Directed by Kurtis David Harder.
Starring Jeffrey Bowyer-Chapman, Ari Cohen, Jennifer Laporte, Chandra West, Lochlyn Munro and Ty Wood.
A gay couple flees the city to move somewhere quieter, only to find that the polite facade of their new hometown is concealing a sinister secret.
In cinema, the suburbs are always something to be feared. Any moneyed, mostly white community is almost certainly an incubator for something malignant and dangerous. That proves to be true in Spiral, which is arriving on Shudder this week after playing at FrightFest last summer. It’s a slightly disappointing mystery tale that finds few chills and feels as if it lacks imagination, despite a potentially interesting central concept.
Canada’s Drag Race judge Jeffrey Bowyer-Chapman and Ari Cohen are gay couple Malik and Aaron, moving from a big city to the suburbs for a quieter life, with Aaron’s teenage daughter Kayla (Jennifer Laporte) in tow. The neighbours are a swarm of WASPs, with the unnaturally sunny Tiffany (Chandra West) initially mistaking the biracial Malik for Aaron’s gardener. While Aaron enjoys bedding in to the new community, Malik sees its dark underbelly, coming home to find a homophobic slur daubed on the wall, which he promptly conceals before his partner returns.
Kurtis David Harder’s movie clings tightly to Bowyer-Chapman, which proves to be a wise choice given the strength of his performance. He initially seems to be a fairly one-note “loud and proud” caricature – a “New York party monster”, says Aaron – but reveals layers through his performance, nursing trauma from a homophobic attack decades earlier. He slots into the fairly standard horror role of the disbelieved partner, whose warnings to Aaron fall on deaf ears even as his mental state unravels and he’s gaslit into believing that, actually, he might be the problem.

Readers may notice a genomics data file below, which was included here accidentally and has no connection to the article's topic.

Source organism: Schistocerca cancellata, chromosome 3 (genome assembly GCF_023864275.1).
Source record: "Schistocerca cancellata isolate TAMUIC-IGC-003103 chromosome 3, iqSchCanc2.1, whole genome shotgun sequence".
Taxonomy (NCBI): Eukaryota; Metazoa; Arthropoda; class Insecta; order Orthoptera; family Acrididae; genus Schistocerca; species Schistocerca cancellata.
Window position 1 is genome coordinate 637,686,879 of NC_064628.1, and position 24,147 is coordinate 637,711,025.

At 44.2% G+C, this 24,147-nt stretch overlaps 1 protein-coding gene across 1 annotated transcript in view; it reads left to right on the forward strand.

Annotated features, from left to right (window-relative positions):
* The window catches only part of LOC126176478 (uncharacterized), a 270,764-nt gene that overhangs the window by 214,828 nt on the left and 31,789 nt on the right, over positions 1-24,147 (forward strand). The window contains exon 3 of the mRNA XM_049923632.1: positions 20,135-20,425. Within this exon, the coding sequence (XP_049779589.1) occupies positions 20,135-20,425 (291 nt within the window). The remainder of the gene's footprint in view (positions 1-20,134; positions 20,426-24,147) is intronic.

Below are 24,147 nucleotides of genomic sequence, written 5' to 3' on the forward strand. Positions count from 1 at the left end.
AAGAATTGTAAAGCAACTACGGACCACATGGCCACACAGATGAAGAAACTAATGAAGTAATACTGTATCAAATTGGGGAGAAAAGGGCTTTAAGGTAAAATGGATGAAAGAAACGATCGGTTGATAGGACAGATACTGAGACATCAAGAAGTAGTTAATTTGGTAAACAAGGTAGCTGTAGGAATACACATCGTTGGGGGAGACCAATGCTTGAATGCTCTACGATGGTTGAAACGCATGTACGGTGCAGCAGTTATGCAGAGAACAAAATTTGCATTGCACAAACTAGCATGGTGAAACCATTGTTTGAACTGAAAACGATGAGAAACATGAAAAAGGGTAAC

Bizarrely, Spiral is set in 1995, despite the fact this sort of homophobia is every bit as present in rural America today as it was quarter of a century ago. It leaves the film lacking the immediate, urgent satirical punch of something like Get Out, which benefited from its potent depiction of the ways in which supposedly enlightened American society still carries out horrific violence of all stripes on all kinds of minority groups.
Often, in fact, Spiral is frustratingly surface level in its discussion of the central ideas, attempting to craft mystery around something which is never really in much doubt and delivering slabs of speeches that feel overly written and lacking in real vigour. Anyone who has ever watched a horror movie about the suburbs knows exactly who the villains are here. The movie also throws in an unnecessary supernatural element that blunts the strength of the social commentary with its lurid violence and laughable contrivances.
Harder’s film is, for the most part, a visually unremarkable movie that weaves an overwrought mystery narrative, muddying the potential impact of its core ideas. But that’s not to say it doesn’t have any merit. There’s enough in that central conceit to render the movie an interesting genre effort, albeit one that feels more like a missed opportunity than anything else.
Flickering Myth Rating – Film: ★ ★ / Movie: ★ ★
Tom Beasley is a freelance film journalist and wrestling fan. Follow him on Twitter via @TomJBeasley for movie opinions, wrestling stuff and puns.